The angels watch over us. Everyone knows that. It’s their job–it’s why they built them.
The angels are beautiful. I like to watch them fly, with the sunlight glittering off of their gold or silver wings. They look like people, from what I can tell, but bigger. I don’t know if anyone else notices them. I saw one with bronze wings once, but when I told my keepers about it, none of them believed me. I think it’s special–different from the rest of its kind–like me.
I’m training to be an Artist. There are only two dozen of us in the world. We’re national treasures. The breeding programs that the government instated in the late 23rd century did an incredible job helping humanity to be more resilient, attractive, and longer-lived, but with the decreased importance of love and individuality, creativity foundered. Within three generations, there were no Artists. So, the government set out to bring us back.
At least that’s what they tell me.
My genetic code is a combination of some of the greatest artists of the 22nd century. I started singing and playing the piano at three. I started painting and writing music at six. My first exhibition is this week. I’m not allowed to go. I’m not allowed to meet people. I’m not sure if it’s because they’re worried that seeing the mundane world will fill me with banality or if they just want to keep me lonely.
But I’m not lonely when I watch the angels. The government made them too. They stop crime. I guess there was less of a public outcry about constant surveillance once they proposed making the machines look like creatures out of Christian mythology. It’s sort of funny that all of the religions have gone, but the angels are still here.
I like this journal. Real paper is so rare; I know that they went through a lot of trouble to get it for me. And they promised not to read it. But I don’t know if I want to be a writer, too. I already feel a little overwhelmed.
My exhibition was a success. One of my keepers brought me in a clipping from a newspaper that raved about my work. It said my paintings were “inspired and moving.” I guess I’m happy about it, even though I’m not sure if my paintings are “inspired and moving” or not. I’m starting to wonder what the point is.
I wish they’d bring my pieces back so I could look at them again, but they sold them all already. I can look at pictures of them, but it’s not the same. The pictures don’t move me at all. I don’t know if looking at the real paintings would be better, or if all Artists feel let down by their own work.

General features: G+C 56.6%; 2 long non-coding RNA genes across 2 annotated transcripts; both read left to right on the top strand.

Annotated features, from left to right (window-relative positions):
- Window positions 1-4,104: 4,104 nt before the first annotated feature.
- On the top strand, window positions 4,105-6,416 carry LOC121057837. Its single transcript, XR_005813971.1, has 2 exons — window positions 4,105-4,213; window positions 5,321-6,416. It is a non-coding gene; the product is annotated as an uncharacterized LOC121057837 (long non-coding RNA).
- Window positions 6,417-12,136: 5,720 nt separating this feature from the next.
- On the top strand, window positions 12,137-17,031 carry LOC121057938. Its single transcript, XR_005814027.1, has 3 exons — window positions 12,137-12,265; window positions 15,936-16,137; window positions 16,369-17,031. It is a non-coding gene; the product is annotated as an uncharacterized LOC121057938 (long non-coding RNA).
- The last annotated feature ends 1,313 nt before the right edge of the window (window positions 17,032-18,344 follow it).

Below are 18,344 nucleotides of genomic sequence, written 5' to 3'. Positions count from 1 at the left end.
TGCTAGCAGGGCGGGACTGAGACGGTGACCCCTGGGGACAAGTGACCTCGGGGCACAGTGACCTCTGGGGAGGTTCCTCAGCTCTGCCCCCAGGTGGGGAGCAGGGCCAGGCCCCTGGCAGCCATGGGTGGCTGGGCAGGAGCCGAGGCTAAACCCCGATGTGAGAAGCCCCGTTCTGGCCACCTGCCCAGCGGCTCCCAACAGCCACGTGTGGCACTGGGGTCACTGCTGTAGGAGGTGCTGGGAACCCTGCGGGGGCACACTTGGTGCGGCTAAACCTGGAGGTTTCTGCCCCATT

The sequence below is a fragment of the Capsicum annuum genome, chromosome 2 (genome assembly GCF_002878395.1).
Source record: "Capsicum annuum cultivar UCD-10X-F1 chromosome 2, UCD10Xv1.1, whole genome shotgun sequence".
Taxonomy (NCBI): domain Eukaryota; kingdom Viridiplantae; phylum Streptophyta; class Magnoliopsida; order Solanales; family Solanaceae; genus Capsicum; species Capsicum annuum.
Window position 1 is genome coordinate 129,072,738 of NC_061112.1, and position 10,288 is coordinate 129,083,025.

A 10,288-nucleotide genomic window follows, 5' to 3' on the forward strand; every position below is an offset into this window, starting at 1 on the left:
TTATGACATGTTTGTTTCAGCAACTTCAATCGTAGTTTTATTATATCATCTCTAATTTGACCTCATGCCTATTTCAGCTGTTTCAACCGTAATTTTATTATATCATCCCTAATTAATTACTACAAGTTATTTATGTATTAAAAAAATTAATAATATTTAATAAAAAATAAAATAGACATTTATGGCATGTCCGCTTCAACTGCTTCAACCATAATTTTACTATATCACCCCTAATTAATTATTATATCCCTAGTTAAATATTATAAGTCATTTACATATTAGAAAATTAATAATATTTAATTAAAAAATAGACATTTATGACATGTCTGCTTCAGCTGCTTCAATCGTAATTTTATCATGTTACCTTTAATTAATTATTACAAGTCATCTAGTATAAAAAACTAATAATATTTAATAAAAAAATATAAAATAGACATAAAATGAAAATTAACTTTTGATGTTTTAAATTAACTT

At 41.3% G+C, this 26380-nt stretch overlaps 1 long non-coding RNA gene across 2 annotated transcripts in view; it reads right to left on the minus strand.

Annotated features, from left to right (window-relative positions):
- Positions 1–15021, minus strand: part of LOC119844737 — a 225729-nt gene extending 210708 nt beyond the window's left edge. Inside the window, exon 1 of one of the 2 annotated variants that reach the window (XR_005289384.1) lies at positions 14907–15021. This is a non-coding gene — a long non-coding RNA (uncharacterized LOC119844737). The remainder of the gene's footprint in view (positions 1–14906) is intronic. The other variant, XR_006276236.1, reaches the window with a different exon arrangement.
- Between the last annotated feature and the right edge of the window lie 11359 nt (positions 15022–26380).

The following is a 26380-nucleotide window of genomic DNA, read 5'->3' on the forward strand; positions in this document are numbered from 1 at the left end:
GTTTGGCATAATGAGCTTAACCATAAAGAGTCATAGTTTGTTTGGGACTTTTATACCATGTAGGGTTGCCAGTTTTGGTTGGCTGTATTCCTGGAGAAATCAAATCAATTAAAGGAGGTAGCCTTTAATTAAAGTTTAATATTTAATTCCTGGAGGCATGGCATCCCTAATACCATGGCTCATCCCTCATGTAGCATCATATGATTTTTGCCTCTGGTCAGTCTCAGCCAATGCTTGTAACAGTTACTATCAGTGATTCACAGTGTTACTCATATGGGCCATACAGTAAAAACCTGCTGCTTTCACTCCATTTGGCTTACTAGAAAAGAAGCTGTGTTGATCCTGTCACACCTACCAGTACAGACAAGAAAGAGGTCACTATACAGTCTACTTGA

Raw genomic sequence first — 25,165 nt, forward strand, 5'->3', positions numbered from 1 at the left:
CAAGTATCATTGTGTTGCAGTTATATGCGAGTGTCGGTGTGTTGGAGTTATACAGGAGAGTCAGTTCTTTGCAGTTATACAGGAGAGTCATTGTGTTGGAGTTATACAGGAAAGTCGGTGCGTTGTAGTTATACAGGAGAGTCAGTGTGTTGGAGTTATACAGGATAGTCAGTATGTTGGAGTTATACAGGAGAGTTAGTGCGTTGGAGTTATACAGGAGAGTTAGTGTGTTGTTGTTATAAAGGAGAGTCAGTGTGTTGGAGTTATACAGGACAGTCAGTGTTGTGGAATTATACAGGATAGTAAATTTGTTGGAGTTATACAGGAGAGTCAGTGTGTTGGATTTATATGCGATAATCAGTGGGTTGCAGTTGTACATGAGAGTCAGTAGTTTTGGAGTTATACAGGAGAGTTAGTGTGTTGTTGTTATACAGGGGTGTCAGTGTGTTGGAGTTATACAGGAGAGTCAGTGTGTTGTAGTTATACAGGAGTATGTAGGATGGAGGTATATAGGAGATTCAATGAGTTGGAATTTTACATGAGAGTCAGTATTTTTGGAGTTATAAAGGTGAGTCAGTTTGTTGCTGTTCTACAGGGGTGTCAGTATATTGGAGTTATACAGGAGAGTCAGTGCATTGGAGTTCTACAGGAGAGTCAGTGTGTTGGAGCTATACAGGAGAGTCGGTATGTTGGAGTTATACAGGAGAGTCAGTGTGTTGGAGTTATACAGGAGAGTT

I wish I knew my keepers’ names. They know my name. It doesn’t seem fair. I mean, they’re people, aren’t they? And I’m a person, too. Maybe if I knew their names they could be my friends instead of my keepers. Maybe that’s why I’m not allowed to know.
I snuck out to the roof to watch the angels. I’ve never been out at night before. I thought there’d be stars, but I can’t see any, even through the gaps in the clouds. The clouds are a horrible color of orange-pink from reflecting all of the lights, but even though it’s ugly light, it’s enough to see by. At least I can see the moon. I never realized that it was so tiny. Of course, I know it’s not full, so it gets bigger. But still.
The angels are so close that I can almost see their faces. I wonder if they can taste the clouds. I wonder what the clouds feel like. I hope they feel nicer than they look.
I want to see an angel up close! I want to paint one. I want to know what it’s like to touch one. Are they soft or hard? Warm or cold? Do their feathers feel as smooth and metallic as they look? What color are their eyes? What noises do they make? Do they make machine sounds or human sounds or no sounds at all?
It’s windy and cold and it smells bad up here. I wish we had a garden on our roof. The building next door has one. If it wasn’t all encased in glass I might be able to smell the flowers. I’ve never smelled a flower.
How do they expect me to be creative if I’ve never even smelled a flower?
I just read an article about a woman who claimed that an angel saved her from drowning. No one believed her, because angels don’t save people, they only arrest criminals. I think her angel and my angel might be the same. I hope so, even though the article didn’t mention the angel’s wings being bronze. If I was drowning and an angel came to save me, I don’t know if I’d notice the color of its wings. Even if I did no one would believe me, so maybe she just didn’t mention it.
I think an angel who saves people is much better than an angel who arrests them.
I finished my latest painting today, and one of my keepers came in and looked at it. I was really proud of it. It’s a landscape, a combination of things I’ve seen in old works and photographs and something I see in my dreams sometimes. It’s dark and stirring, I think. Much more mature than my previous paintings. I asked him what he thought. He said it was pretty. I asked him if he liked the contrast between light and dark and if he noticed how I’d adjusted my brush strokes since my last painting and if it said anything to him. He just looked uncomfortable and repeated that it was pretty and took it away to be part of my next show. I really hate my keepers sometimes.
I asked if I could visit the garden next door. At first they said no, but I talked them into it. I promised to paint flowers and write songs and poems about flowers.
Flowers are so beautiful and soft and I can’t even describe their smell. And no one ever goes into the garden! It’s only there so that scientists can do research and tests. I picked a rose and brought it back with me. I snagged my thumb on a thorn while I was picking it. It was strange to see my blood. I didn’t realize it was so very red. My thumb hurts a lot, but the rose was worth it. It’s in a vase on my table. The vase was a present from another Artist. She works with glass. I’m glad that I have it. My rose is amazing. The petals are pale pink, almost translucent, but the middle of the rose is a warmer shade. I’m going to paint it. I’ll do two, so I can send one to the woman who sent me the vase. I hope she likes it.